The Orlando Magic locked down the Sacramento Kings defensively after halftime, while Jameer Nelson went on a scoring spree in the fourth quarter to lead the Magic to a 106-102 victory Wednesday night. Nelson scored 12 of his team-high 26 points in the decisive fourth period, mixing drives to the basket with pull-up jumpers off the dribble to keep the Kings' iffy perimeter defense guessing. Indeed, it was the Magic's wing players who keyed the offense tonight, as Jason Richardson, Hedo Turkoglu, and Gilbert Arenas combined for 47 points and 8 three-pointers in support of Nelson.
It should not have taken such a tremendous effort from the Magic's role-players to put them over the top against this Kings team, whose record now stands at 15-47. Sacramento was without its usual starting backcourt of Beno Udrih and Tyreke Evans, but you wouldn't know it based on how well it played. The Kings fought hard throughout and, more importantly, made shots in the first half to build their three-point halftime lead.
Orlando limited the Kings to 13-of-43 (30.2 percent) shooting from the floor in the second half, and forced 10 turnovers, but it scarcely mattered because the Kings drew fouls at such a high rate. On the year, Sacramento ranks 28th in the league in free throws per field goal attempt. Rookie big man DeMarcus Cousins shot a career-best 18 freebies and saddled the Magic's Dwight Howard, Brandon Bass, and Ryan Anderson with foul trouble.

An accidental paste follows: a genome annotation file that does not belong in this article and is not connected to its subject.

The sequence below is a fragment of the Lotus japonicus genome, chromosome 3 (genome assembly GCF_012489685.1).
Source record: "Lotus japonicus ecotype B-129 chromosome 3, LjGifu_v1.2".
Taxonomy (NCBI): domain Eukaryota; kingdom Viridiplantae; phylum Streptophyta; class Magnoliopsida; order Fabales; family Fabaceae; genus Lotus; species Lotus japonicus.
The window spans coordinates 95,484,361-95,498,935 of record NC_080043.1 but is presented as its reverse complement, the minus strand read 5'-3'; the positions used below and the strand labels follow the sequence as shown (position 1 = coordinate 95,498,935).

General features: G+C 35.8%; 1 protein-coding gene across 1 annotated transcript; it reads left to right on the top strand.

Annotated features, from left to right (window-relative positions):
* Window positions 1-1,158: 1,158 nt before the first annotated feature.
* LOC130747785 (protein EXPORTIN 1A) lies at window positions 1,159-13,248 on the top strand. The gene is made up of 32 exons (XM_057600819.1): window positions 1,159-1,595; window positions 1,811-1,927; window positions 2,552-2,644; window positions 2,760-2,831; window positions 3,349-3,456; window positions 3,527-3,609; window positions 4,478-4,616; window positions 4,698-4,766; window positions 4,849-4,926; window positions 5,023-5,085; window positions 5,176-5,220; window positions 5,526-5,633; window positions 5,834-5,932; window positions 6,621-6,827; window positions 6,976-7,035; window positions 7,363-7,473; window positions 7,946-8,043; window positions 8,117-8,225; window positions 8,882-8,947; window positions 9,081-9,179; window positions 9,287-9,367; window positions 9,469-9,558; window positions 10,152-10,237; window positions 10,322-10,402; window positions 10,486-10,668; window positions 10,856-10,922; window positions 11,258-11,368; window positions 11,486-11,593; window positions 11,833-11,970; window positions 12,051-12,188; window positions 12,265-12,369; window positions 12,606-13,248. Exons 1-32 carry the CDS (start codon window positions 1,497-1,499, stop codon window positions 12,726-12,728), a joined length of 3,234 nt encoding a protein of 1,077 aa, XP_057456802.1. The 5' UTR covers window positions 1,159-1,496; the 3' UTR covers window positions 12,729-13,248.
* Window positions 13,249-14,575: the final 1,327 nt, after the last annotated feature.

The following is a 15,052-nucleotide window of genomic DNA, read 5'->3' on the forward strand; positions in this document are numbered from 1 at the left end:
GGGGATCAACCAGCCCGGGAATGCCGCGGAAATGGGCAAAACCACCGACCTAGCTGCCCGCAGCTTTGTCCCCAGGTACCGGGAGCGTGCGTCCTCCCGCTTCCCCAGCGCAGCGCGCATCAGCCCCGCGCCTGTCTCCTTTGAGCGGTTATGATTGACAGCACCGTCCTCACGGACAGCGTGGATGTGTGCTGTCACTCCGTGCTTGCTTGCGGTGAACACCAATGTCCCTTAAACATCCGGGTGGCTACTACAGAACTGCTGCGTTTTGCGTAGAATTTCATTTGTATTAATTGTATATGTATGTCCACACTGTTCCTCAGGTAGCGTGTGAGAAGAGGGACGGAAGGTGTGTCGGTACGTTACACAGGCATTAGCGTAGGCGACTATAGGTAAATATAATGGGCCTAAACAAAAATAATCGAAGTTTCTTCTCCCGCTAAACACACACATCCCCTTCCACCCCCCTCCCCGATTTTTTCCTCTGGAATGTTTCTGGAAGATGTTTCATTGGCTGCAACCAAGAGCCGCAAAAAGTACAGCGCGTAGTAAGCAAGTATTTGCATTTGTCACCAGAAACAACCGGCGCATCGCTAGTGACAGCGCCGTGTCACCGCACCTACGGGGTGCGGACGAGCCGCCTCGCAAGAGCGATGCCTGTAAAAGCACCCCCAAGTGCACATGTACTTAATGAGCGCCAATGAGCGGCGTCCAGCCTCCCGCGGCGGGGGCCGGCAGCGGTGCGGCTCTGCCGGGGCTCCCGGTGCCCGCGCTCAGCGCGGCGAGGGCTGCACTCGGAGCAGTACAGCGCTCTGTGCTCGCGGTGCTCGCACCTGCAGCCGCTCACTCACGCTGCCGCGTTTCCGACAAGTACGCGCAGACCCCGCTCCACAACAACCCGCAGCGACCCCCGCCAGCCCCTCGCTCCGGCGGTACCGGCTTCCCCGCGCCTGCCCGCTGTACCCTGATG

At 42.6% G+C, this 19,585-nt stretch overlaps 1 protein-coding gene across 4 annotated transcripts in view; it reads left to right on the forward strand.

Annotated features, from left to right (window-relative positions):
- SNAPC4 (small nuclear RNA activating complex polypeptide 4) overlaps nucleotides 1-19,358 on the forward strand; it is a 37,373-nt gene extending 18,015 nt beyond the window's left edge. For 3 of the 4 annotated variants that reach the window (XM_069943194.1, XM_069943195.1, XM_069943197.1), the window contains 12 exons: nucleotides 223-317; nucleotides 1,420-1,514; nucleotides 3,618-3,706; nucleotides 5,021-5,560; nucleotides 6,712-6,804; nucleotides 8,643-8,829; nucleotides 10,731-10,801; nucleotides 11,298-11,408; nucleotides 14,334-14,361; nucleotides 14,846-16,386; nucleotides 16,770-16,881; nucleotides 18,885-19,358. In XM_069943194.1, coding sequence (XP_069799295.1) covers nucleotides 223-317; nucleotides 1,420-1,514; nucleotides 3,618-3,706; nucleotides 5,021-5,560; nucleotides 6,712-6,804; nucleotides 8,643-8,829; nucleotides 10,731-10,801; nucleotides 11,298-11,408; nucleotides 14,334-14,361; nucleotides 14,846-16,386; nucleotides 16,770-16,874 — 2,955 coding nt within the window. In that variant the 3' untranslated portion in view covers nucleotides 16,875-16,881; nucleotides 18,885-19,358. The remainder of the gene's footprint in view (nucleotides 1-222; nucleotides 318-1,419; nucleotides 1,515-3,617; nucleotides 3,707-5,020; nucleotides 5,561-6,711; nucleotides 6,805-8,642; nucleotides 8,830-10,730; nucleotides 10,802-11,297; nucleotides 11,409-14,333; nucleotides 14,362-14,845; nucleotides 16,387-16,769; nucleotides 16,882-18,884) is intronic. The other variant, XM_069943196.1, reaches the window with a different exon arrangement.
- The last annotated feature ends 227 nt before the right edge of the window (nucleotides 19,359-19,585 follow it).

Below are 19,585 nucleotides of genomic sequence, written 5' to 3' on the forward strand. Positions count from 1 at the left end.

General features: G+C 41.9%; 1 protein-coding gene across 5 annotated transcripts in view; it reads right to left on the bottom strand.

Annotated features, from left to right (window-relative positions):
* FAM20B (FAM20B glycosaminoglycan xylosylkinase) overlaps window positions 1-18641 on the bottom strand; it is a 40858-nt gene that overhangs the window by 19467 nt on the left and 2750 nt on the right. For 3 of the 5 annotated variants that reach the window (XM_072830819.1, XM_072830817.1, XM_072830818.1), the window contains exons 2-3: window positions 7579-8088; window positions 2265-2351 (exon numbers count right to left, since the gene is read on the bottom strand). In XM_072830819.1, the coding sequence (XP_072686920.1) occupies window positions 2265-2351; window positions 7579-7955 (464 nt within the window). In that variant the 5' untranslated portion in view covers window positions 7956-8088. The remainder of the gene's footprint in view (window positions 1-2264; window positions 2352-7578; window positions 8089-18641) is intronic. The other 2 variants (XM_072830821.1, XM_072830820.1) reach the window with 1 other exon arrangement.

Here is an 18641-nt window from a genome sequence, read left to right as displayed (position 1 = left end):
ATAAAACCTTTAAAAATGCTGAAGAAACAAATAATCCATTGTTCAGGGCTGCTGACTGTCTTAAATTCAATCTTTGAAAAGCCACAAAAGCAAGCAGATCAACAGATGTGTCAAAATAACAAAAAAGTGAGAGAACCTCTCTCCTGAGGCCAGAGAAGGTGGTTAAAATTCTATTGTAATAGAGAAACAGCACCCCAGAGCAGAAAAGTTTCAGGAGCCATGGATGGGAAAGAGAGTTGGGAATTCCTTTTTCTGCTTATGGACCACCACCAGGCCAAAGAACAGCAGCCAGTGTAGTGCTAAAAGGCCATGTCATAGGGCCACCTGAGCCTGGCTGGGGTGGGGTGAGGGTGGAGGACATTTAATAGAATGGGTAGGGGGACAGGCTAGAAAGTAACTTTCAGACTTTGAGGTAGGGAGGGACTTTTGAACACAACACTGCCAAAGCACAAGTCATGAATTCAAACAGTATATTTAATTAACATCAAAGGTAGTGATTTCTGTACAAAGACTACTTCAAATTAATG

|Team||Pace||Efficiency||eFG%||FT Rate||OReb%||TO Rate|
|Green denotes a stat better than the team's season average;|
red denotes a stat worse than the team's season average.
The Magic should be pleased with the fact that they won, and their lock-down defense after intermission--though one wonders why it took giving up 59 points in 24 minutes to a shorthanded NBA doormat for them to start executing on that end--and with the combination of Nelson and Turkoglu playing to its potential. Most everything else leaves plenty to be desired. Howard ought to have romped against the Kings' frontline, even considering its enviable depth, with Cousins, Samuel Dalembert, and Jason Thompson all logging quality minutes. Instead, he shot just 4-of-8 in 40 minutes and committed 5 turnovers, unable to cope with the Kings' aggressive (and some might say overly hands-on) defense, finishing with 16 points.
I also think Orlando did a solid job preventing the Kings from getting easy baskets in transition. Both teams had 99 possessions, yet Sacramento got just 5 fast break points. This strategy required the Magic punt their offensive rebounds, getting just 6 in 41 tries, but it also prevented the likes of Marcus Thornton and Omri Casspi scoring on runouts. They limited the Kings' chances to capitalize on running opportunities, but their first-half defense suffered anyway because the Kings found seams in their halfcourt defense. Even on a sleepy Wednesday in March against a team of Sacramento's caliber, Orlando can't afford to have such lapses on that end.
With that negativity out of the way, we shouldn't overlook the fact that Orlando outscored the Kings by a 16-7 margin in the game's final 5:18. A corner triple from Casspi had given the hosts a 95-89 lead, but Nelson continued his mini scoring run, then found Richardson near the top of the arc for a triple, which gave the Magic a 98-97 edge. Thompson's tip-in on the Kings' next possession proved to be their last field goal of the game, with Nelson's scoop 15 seconds later giving Orlando a lead it wouldn't relinquish.